Joan Aiken really was an extraordinary author, one whose work I’m still exploring but for whom I have the greatest of respect as well as fondness. She had a gift for composing in different genres and for different audiences, displaying now a sense of poignancy, now a touch of mischief, by turns sprinkling magic dust or holding a mirror up to human nature. And she accomplished all this with no hint of the grandeur or hauteur often associated with the archetypal Great Writer.
Though she frequently wrote for adults Joan remains best known as a children’s author, especially for The Wolves of Willoughby Chase and its sequels. I’ve promised myself a reread of all twelve titles but I’ve been an ardent fan for some years now, making copious notes, some of which I’ve already included on this blog.
Attached are some draft notes on common motifs I’ve noticed in the series; they’re not complete, and I know there must be mistakes, but you can see where I’m heading with this. Joan will have been familiar with international folktale types and motifs, but I’ve not consciously followed these; instead, I’ve just listed some of the more obvious patterns Joan seemed to reiterate in most of the books. Now I know that throwing motifs together is not a substitute for good storytelling, rather a way of structuring the narrative to conform to audience expectations; used clumsily it too often smacks of cliché and lazy authorial habits. Nevertheless, when employed in conjunction with wit and imagination and peopled with characters you can really care about (like the near ubiquitous Dido Twite) a solid framework of motifs can only help a story’s architecture to withstand all the withering attention that the critic will condescend to heap on it.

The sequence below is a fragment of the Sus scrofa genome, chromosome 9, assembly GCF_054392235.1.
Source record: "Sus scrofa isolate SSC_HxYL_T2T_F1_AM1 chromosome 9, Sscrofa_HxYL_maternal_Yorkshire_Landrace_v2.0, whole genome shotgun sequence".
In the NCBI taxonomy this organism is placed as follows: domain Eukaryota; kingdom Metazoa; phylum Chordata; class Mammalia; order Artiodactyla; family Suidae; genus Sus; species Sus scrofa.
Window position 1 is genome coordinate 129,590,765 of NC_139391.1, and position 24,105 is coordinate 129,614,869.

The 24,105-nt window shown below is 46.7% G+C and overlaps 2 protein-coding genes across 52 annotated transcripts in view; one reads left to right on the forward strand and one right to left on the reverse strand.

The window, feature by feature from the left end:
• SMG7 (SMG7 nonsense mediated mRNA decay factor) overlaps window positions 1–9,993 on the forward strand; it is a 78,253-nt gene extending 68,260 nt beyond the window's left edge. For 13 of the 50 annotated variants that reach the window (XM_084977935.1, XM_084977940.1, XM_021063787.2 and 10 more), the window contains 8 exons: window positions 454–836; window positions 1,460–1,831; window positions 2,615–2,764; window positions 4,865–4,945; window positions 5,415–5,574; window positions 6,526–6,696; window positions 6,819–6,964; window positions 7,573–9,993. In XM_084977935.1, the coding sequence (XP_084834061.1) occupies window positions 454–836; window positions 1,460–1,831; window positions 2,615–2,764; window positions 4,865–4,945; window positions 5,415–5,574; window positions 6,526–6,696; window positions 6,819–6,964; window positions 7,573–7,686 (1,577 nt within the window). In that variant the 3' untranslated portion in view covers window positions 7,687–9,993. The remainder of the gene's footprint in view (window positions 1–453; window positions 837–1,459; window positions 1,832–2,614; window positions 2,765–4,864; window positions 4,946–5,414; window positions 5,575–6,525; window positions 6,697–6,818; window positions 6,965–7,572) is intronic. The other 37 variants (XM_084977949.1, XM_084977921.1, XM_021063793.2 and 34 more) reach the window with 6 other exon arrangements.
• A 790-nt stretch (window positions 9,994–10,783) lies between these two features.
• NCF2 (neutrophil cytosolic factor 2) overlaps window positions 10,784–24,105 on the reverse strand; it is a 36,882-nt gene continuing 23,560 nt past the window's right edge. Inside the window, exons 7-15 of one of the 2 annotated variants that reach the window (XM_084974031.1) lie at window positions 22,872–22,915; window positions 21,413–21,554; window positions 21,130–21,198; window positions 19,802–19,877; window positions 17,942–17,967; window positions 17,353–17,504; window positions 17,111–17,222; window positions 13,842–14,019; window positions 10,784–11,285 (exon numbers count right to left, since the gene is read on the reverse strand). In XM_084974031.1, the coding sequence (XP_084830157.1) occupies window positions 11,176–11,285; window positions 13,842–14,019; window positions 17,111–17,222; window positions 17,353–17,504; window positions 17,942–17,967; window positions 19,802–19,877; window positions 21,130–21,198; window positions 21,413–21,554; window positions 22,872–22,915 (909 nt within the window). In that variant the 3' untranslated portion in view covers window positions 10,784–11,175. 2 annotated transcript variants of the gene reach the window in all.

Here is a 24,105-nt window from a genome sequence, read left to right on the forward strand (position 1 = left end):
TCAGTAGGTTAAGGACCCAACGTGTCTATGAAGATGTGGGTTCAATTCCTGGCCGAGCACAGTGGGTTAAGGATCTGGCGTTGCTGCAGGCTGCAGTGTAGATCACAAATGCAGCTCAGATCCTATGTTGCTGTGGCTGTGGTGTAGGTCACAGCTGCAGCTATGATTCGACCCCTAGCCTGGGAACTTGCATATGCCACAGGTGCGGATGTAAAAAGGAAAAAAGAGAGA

Whether you’ve read any — or indeed none — of the Wolves Chronicles (also called the James III sequence) you might still enjoy seeing how the idées fixes I’ve identified permeating the series are echoed in other literature, from myths and legends through fairytales and classics to modern novels and films.
WARNING: by nature most of these entries constitute spoilers. If you don’t want your future enjoyment ruined by having denouements revealed and villains unmasked please look away now.
Continue reading “Dido Twite and the idée fixe”